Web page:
On 11 February, a new restaurant and gin bar opened its doors in the picturesque Staffordshire village of Abbots Bromley. Sauce were invited along to sample the modern Indian cuisine…
On 11 February, a new restaurant and gin bar opened its doors in the picturesque Staffordshire village of Abbots Bromley. Sauce were invited along to sample the modern Indian cuisine and fabulous paired gin cocktails at The Infinitii.
The former Royal Ruchi has been transformed by owner Mustafa Chowdhury and his team into a contemporary restaurant, with teal walls set off by burnished gold metalwork and comfortable furnishings.
With menus that embrace both veganism and the health conscious (the kitchen uses olive oil for cooking and steers clear of deep frying, so poppadoms are out), Infinitii is also committed to reducing its environmental impact by sourcing organic, local ingredients and producing net zero plastic waste.
General manager Jacobo Gonzalez Jaspe and award-winning chef Mamrej Khan are at the helm. In a career already spanning 25 years, Khan has worked in restaurants across the world including the 5 star Taj Hotel in Chennai, The Rose Garden in the Maldives and the Deluxe Palace Hotel in Bahrain. Since coming to the UK, he’s been head chef at the Lasan group in Birmingham and The Mint Room in the southwest, as well as being a mentor to celebrity chef Aktar Islam, of Michelin-starred Opheem.
On arrival we’re presented with some of the cocktails that have been created in partnership with nearby Nelson’s Gin – a Basil Smash made with their London dry, lemon and basil, and a peppercorn and chilli-infused cocktail with Nelson’s Timur gin.
For starters, we’re served the smoky lamb tikka – cinnamon smoked lamb fillet cooked to melt-in-the-mouth perfection in the tandoor, which is available as a starter or main course. The dish is covered with a glass cloche so you can experience those smokey aromas at the table as it’s revealed.
And there’s a modern take on classic Mumbai street food in the form of bhel puri. A mind-blowing combination of textures and tastes, bhel puri pairs tangy tamarind paste with crispy puffed rice and lightly spiced potatoes. This is a dish that would easily be overlooked on the menu, but we highly recommended giving it a try.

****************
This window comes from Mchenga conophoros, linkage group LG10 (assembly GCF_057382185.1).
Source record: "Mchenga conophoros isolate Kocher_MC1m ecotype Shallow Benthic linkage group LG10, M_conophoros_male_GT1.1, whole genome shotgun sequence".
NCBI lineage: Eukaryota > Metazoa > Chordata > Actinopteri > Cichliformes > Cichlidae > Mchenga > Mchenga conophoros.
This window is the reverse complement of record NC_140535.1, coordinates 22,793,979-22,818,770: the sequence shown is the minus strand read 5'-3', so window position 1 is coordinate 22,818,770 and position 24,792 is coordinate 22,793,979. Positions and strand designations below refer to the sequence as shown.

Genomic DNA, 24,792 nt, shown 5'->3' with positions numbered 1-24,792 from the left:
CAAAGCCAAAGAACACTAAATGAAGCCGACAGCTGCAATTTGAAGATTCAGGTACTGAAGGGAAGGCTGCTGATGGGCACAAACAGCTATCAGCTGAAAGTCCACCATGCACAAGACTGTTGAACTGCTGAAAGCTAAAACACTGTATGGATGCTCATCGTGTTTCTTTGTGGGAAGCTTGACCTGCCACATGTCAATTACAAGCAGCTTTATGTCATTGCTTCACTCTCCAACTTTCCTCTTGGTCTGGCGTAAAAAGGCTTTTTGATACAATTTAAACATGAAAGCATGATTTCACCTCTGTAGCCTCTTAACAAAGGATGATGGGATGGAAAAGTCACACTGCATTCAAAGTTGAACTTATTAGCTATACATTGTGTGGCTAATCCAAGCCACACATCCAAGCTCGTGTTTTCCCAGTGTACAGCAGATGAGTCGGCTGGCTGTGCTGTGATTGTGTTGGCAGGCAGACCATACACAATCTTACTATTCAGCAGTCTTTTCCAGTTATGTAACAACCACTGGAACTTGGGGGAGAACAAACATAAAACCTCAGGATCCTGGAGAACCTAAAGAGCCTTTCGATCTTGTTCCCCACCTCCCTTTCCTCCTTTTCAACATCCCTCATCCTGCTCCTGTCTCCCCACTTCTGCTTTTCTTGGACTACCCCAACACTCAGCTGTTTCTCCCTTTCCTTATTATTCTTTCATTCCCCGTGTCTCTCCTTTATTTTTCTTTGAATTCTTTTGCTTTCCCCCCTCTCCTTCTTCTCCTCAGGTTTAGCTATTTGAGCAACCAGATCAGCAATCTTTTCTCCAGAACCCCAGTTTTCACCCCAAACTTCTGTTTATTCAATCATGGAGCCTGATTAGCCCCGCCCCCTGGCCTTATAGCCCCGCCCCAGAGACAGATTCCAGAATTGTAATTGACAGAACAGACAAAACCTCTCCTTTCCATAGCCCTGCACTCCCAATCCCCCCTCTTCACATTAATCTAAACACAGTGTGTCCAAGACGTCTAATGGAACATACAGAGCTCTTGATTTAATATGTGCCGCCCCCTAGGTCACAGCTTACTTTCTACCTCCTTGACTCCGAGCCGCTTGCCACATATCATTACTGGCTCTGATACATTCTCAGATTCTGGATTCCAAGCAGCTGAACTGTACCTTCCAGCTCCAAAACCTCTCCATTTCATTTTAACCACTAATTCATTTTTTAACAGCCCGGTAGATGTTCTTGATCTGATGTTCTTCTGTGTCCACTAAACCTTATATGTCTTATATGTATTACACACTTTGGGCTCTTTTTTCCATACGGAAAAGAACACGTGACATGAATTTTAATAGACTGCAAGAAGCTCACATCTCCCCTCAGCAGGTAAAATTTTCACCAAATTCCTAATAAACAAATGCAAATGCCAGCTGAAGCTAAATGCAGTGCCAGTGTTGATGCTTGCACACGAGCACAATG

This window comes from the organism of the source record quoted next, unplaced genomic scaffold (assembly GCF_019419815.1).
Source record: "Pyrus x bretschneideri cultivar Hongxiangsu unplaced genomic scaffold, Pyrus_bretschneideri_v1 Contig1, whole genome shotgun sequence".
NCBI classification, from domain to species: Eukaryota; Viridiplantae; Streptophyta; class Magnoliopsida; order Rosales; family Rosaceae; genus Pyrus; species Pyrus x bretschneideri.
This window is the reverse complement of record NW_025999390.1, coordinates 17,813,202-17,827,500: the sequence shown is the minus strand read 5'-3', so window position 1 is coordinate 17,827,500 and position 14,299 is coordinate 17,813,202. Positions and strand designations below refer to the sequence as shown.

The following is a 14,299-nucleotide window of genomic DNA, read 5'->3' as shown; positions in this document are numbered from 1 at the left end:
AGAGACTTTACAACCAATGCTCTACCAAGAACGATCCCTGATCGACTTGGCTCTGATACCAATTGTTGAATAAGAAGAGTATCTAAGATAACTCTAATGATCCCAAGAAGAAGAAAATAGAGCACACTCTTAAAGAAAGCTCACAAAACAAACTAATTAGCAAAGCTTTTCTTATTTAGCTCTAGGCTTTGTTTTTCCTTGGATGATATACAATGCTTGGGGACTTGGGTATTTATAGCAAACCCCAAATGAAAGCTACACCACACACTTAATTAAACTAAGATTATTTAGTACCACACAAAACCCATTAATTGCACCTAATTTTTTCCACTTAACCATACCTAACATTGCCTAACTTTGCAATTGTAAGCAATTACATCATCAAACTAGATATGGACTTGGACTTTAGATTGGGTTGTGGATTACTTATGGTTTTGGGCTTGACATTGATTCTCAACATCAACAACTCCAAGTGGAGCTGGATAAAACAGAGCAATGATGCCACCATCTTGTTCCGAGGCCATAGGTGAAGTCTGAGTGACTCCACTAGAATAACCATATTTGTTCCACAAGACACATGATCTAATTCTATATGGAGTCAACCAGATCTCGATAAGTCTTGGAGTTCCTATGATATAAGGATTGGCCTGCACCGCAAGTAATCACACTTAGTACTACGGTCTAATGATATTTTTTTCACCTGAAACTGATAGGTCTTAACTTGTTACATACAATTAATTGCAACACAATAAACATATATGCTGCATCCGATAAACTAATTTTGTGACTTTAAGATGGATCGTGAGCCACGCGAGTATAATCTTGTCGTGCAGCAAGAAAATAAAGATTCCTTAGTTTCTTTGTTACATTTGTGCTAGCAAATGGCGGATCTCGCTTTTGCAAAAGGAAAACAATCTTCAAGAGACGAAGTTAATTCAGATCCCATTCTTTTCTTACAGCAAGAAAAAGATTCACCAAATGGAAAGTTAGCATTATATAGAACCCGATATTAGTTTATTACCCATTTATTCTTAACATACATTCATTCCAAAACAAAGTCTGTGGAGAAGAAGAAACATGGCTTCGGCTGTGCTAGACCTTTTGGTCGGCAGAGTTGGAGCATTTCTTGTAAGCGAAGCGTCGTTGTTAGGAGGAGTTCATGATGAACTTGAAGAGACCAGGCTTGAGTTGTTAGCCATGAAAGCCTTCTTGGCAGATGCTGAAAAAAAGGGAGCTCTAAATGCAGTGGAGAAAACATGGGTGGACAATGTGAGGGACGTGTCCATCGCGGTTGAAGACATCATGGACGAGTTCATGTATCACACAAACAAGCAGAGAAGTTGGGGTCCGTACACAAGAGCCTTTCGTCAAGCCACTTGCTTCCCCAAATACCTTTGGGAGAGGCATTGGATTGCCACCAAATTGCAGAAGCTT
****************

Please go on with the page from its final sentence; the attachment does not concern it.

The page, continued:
Next, chef has prepared South Indian inspired Malabar sea bass – a panfried fillet cooked in coconut milk, tempered with mustard seeds and curry leaves and served with spiced sauté spinach. The creaminess of the coconut complements the sea bass, as does the fragrant saffron rice that’s paired with both main courses by the chef.
For the editor, its duck Lucknowi, an Awadhi speciality of seared Barbary dusk breast in a caramelised onion, tomato, yoghurt and cashew nut sauce. We also tuck into a side of daal makhani, made with the black lentils so common in Indian cuisine. These are rarely used elsewhere than India because they are difficult to prepare and cook compared to other varieties. There’s also traditional clay oven baked naan, shot through with smoky Applewood cheese.
We’re also treated to a sample of each of the desserts on offer: from a light chocolate and cinnamon mousse decorated with a beautiful painted chocolate leaf, to traditional carrot halwa, a sweet pudding served with sour apple and strawberry coulis. The gulab jamun, India’s answer to the doughnut, is also served with sour apple and a mango coulis to cut through the sticky sweetness.
The Infinitii is putting an unpretentious and modern twist on authentic Indian food, showcasing regional techniques and placing the tandoor at the heart of the kitchen. We certainly enjoyed our trip beyond the boundaries of ‘British-Indian food’, and we look forward to seeing what they do next.
Bagot Street, Abbots Bromley, WS15 3DB